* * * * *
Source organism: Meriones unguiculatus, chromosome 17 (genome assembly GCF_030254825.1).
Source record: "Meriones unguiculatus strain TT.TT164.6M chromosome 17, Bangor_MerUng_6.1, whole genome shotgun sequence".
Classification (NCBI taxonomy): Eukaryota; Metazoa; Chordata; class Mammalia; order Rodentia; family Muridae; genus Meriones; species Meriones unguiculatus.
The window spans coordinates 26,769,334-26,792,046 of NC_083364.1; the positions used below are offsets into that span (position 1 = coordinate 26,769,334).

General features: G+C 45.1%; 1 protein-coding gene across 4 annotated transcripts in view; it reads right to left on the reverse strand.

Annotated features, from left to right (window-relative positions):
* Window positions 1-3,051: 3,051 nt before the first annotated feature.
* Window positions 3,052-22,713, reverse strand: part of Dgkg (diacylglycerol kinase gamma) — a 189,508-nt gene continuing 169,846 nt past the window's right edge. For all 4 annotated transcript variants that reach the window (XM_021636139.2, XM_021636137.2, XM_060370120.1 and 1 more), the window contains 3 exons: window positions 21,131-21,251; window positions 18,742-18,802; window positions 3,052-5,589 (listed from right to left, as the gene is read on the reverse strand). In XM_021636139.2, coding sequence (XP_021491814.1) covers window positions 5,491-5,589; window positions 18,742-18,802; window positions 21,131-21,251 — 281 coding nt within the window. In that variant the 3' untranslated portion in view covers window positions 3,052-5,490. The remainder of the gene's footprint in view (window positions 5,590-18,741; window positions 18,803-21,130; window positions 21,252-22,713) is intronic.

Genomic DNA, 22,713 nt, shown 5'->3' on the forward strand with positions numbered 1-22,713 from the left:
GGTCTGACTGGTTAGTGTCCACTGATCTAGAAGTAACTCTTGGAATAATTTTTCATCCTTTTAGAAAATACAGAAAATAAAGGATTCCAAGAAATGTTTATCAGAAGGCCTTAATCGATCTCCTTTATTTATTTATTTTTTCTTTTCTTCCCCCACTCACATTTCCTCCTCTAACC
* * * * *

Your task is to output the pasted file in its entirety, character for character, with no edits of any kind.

Source organism: Meriones unguiculatus, chromosome 17 (genome assembly GCF_030254825.1).
Source record: "Meriones unguiculatus strain TT.TT164.6M chromosome 17, Bangor_MerUng_6.1, whole genome shotgun sequence".
Classification (NCBI taxonomy): Eukaryota; Metazoa; Chordata; class Mammalia; order Rodentia; family Muridae; genus Meriones; species Meriones unguiculatus.
The window spans coordinates 26,769,334-26,792,046 of NC_083364.1; the positions used below are offsets into that span (position 1 = coordinate 26,769,334).

General features: G+C 45.1%; 1 protein-coding gene across 4 annotated transcripts in view; it reads right to left on the reverse strand.

Annotated features, from left to right (window-relative positions):
* Window positions 1-3,051: 3,051 nt before the first annotated feature.
* Window positions 3,052-22,713, reverse strand: part of Dgkg (diacylglycerol kinase gamma) — a 189,508-nt gene continuing 169,846 nt past the window's right edge. For all 4 annotated transcript variants that reach the window (XM_021636139.2, XM_021636137.2, XM_060370120.1 and 1 more), the window contains 3 exons: window positions 21,131-21,251; window positions 18,742-18,802; window positions 3,052-5,589 (listed from right to left, as the gene is read on the reverse strand). In XM_021636139.2, coding sequence (XP_021491814.1) covers window positions 5,491-5,589; window positions 18,742-18,802; window positions 21,131-21,251 — 281 coding nt within the window. In that variant the 3' untranslated portion in view covers window positions 3,052-5,490. The remainder of the gene's footprint in view (window positions 5,590-18,741; window positions 18,803-21,130; window positions 21,252-22,713) is intronic.

Genomic DNA, 22,713 nt, shown 5'->3' on the forward strand with positions numbered 1-22,713 from the left:
GGTCTGACTGGTTAGTGTCCACTGATCTAGAAGTAACTCTTGGAATAATTTTTCATCCTTTTAGAAAATACAGAAAATAAAGGATTCCAAGAAATGTTTATCAGAAGGCCTTAATCGATCTCCTTTATTTATTTATTTTTTCTTTTCTTCCCCCACTCACATTTCCTCCTCTAACC